Again we see no change at all in Far Cry.

    F.E.A.R a game that uses multidynamic shadows and complex physics to give you a superior gaming experience.

    Finally, a game that gave me some results I was expecting. The AM2 held even at lower resolution, but fell slightly behind in the higher resolutions.

    Though Doom 3 is an aging game, its use of a frame cap gives us a view as to how well hardware can hold at said frame rate.

    AM2 coming out with a large win over its 939 counterpart gave me a bit of a shock, as Doom 3 uses an almost identical engine as Quake 4.

    COD2 a game that is very popular for its multiplayer aspect, as well as its intense effects, and intense weather.

    Again the AM2 is pulling ahead. Possibly due to the rendering type of the COD2 engine, the AM2 must be better suited to this type of frame rendering.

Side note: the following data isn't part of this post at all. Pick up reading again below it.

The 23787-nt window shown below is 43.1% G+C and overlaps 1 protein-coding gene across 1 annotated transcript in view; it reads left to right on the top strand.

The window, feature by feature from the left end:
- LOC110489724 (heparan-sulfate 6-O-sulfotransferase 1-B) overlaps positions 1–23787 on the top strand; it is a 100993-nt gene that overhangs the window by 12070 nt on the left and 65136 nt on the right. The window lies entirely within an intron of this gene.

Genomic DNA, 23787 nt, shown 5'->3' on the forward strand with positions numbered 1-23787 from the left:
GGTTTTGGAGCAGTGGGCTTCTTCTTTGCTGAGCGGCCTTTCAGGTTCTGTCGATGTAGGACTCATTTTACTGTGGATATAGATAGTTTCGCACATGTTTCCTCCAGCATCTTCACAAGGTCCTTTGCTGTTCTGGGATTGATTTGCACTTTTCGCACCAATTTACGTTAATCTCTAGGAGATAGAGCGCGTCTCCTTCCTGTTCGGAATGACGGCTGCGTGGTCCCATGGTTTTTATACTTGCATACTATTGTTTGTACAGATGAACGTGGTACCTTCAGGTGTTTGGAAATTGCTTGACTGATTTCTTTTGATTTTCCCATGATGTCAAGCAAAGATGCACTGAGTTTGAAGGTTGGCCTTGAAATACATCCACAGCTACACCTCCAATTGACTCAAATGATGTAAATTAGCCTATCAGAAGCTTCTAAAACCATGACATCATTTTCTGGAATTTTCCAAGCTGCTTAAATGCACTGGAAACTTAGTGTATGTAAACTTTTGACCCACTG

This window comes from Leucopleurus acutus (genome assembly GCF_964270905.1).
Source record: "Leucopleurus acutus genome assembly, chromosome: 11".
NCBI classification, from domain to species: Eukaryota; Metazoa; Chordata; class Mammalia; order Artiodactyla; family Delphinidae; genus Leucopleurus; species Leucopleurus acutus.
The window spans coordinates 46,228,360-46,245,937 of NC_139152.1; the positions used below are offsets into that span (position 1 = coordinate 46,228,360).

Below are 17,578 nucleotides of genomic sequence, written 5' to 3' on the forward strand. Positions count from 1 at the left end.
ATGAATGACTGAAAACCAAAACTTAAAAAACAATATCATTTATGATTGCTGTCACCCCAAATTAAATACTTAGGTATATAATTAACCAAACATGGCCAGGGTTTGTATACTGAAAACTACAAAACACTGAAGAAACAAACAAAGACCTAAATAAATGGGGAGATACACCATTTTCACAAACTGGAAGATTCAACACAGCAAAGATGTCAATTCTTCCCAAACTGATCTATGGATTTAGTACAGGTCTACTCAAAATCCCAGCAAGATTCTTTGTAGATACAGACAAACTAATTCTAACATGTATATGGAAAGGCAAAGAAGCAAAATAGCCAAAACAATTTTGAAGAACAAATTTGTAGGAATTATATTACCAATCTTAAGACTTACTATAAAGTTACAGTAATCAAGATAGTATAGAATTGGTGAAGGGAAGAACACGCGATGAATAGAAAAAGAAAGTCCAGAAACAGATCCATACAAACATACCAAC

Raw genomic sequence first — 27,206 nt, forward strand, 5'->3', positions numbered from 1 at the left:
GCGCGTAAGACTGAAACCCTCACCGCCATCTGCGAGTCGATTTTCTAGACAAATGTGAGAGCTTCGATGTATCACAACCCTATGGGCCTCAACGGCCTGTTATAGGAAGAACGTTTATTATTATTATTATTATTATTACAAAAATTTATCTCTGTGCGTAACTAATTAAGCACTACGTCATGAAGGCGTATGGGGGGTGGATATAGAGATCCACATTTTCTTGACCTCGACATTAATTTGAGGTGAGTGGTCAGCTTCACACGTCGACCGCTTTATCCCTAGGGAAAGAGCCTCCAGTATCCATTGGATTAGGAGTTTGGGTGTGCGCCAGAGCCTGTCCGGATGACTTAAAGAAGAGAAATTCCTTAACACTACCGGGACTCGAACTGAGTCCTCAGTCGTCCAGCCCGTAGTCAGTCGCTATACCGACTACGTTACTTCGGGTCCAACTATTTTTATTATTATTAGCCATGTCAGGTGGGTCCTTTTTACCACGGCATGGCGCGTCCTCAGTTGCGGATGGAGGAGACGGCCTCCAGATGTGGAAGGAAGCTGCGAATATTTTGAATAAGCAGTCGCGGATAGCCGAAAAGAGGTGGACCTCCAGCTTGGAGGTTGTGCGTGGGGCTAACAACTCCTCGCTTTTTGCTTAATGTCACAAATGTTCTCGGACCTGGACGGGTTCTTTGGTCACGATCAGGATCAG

Need for Speed: Most Wanted is a fairly new game, using complex reflections as well as a unique updating schedule, gives us a look at how hardware deals with the demand of constant updating.

    Surprisingly, the AM2 wins again. This must be due to the AM2 having a faster interface, as well as DDR2 memory coming into play here.


    Throughout this array of testing it seems as if the AM2 is merely one step behind its 939 counterpart. In the end, along with testing of newer games, I believe that the use of DDR2 memory is finally starting to pay off with the AM2 having a few clear wins. Whether or not this can be attributed to newer game engines or not, it will be interesting if we see future games pulling ahead on an AM2 platform as developers may be able to take use of that faster memory interface. Though the AM2 does win in a few areas, I still feel that if you are looking for a new machine, it would not be worthwhile to “upgrade” to an AM2 platform, especially from a socket 939 machine. Though it would be worthwhile to keep an eye on the evolving tech, because once the motherboards as well as the AM2 CPUs themselves mature, we may indeed see them taking the lead against the 939s.